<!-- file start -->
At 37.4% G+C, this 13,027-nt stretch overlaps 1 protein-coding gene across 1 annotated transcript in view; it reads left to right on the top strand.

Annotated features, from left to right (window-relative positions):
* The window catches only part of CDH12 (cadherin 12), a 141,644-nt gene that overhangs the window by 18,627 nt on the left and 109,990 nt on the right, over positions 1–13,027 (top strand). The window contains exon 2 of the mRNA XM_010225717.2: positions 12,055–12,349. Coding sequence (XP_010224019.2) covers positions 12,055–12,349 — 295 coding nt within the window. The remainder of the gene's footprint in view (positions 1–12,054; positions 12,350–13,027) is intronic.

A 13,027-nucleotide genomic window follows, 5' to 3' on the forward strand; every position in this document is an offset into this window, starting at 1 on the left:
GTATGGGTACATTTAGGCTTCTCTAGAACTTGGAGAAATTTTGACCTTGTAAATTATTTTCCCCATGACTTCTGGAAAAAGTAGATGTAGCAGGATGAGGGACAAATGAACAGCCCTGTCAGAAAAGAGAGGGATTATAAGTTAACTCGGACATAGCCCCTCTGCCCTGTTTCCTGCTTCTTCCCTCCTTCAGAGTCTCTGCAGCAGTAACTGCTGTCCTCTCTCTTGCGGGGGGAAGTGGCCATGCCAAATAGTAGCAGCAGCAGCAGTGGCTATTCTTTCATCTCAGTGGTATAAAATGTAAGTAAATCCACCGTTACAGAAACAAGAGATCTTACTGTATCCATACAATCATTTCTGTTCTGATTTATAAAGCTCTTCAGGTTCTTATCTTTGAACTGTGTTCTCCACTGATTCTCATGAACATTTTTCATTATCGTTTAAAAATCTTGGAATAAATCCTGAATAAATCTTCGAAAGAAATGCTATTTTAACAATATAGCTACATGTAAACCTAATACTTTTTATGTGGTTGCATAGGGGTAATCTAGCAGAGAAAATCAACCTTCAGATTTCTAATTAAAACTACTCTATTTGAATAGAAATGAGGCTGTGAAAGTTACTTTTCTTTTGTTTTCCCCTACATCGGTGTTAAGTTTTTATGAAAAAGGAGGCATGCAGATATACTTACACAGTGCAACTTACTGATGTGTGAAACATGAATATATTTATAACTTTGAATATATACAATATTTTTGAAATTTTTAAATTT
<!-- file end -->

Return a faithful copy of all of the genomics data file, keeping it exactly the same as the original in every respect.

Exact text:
At 37.4% G+C, this 13,027-nt stretch overlaps 1 protein-coding gene across 1 annotated transcript in view; it reads left to right on the top strand.

Annotated features, from left to right (window-relative positions):
* The window catches only part of CDH12 (cadherin 12), a 141,644-nt gene that overhangs the window by 18,627 nt on the left and 109,990 nt on the right, over positions 1–13,027 (top strand). The window contains exon 2 of the mRNA XM_010225717.2: positions 12,055–12,349. Coding sequence (XP_010224019.2) covers positions 12,055–12,349 — 295 coding nt within the window. The remainder of the gene's footprint in view (positions 1–12,054; positions 12,350–13,027) is intronic.

A 13,027-nucleotide genomic window follows, 5' to 3' on the forward strand; every position in this document is an offset into this window, starting at 1 on the left:
GTATGGGTACATTTAGGCTTCTCTAGAACTTGGAGAAATTTTGACCTTGTAAATTATTTTCCCCATGACTTCTGGAAAAAGTAGATGTAGCAGGATGAGGGACAAATGAACAGCCCTGTCAGAAAAGAGAGGGATTATAAGTTAACTCGGACATAGCCCCTCTGCCCTGTTTCCTGCTTCTTCCCTCCTTCAGAGTCTCTGCAGCAGTAACTGCTGTCCTCTCTCTTGCGGGGGGAAGTGGCCATGCCAAATAGTAGCAGCAGCAGCAGTGGCTATTCTTTCATCTCAGTGGTATAAAATGTAAGTAAATCCACCGTTACAGAAACAAGAGATCTTACTGTATCCATACAATCATTTCTGTTCTGATTTATAAAGCTCTTCAGGTTCTTATCTTTGAACTGTGTTCTCCACTGATTCTCATGAACATTTTTCATTATCGTTTAAAAATCTTGGAATAAATCCTGAATAAATCTTCGAAAGAAATGCTATTTTAACAATATAGCTACATGTAAACCTAATACTTTTTATGTGGTTGCATAGGGGTAATCTAGCAGAGAAAATCAACCTTCAGATTTCTAATTAAAACTACTCTATTTGAATAGAAATGAGGCTGTGAAAGTTACTTTTCTTTTGTTTTCCCCTACATCGGTGTTAAGTTTTTATGAAAAAGGAGGCATGCAGATATACTTACACAGTGCAACTTACTGATGTGTGAAACATGAATATATTTATAACTTTGAATATATACAATATTTTTGAAATTTTTAAATTT